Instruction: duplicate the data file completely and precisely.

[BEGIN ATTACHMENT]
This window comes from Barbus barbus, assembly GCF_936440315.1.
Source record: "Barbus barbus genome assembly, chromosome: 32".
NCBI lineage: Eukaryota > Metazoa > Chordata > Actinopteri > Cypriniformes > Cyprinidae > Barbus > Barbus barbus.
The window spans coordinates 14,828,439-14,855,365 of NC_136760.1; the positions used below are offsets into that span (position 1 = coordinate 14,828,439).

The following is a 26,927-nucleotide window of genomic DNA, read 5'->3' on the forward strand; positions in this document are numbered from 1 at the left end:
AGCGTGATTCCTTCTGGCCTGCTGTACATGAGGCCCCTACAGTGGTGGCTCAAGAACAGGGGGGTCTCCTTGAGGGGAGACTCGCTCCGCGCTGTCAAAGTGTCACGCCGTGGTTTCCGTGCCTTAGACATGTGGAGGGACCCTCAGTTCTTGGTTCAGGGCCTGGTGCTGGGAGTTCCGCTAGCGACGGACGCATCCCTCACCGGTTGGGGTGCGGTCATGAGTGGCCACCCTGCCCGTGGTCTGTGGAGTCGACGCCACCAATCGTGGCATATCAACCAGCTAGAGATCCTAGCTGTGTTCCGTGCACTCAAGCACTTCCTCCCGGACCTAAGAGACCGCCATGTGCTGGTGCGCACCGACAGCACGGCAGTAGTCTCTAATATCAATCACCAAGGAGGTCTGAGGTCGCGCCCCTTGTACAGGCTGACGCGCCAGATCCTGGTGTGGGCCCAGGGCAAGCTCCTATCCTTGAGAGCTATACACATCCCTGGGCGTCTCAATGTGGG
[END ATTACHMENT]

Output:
This window comes from Barbus barbus, assembly GCF_936440315.1.
Source record: "Barbus barbus genome assembly, chromosome: 32".
NCBI lineage: Eukaryota > Metazoa > Chordata > Actinopteri > Cypriniformes > Cyprinidae > Barbus > Barbus barbus.
The window spans coordinates 14,828,439-14,855,365 of NC_136760.1; the positions used below are offsets into that span (position 1 = coordinate 14,828,439).

The following is a 26,927-nucleotide window of genomic DNA, read 5'->3' on the forward strand; positions in this document are numbered from 1 at the left end:
AGCGTGATTCCTTCTGGCCTGCTGTACATGAGGCCCCTACAGTGGTGGCTCAAGAACAGGGGGGTCTCCTTGAGGGGAGACTCGCTCCGCGCTGTCAAAGTGTCACGCCGTGGTTTCCGTGCCTTAGACATGTGGAGGGACCCTCAGTTCTTGGTTCAGGGCCTGGTGCTGGGAGTTCCGCTAGCGACGGACGCATCCCTCACCGGTTGGGGTGCGGTCATGAGTGGCCACCCTGCCCGTGGTCTGTGGAGTCGACGCCACCAATCGTGGCATATCAACCAGCTAGAGATCCTAGCTGTGTTCCGTGCACTCAAGCACTTCCTCCCGGACCTAAGAGACCGCCATGTGCTGGTGCGCACCGACAGCACGGCAGTAGTCTCTAATATCAATCACCAAGGAGGTCTGAGGTCGCGCCCCTTGTACAGGCTGACGCGCCAGATCCTGGTGTGGGCCCAGGGCAAGCTCCTATCCTTGAGAGCTATACACATCCCTGGGCGTCTCAATGTGGG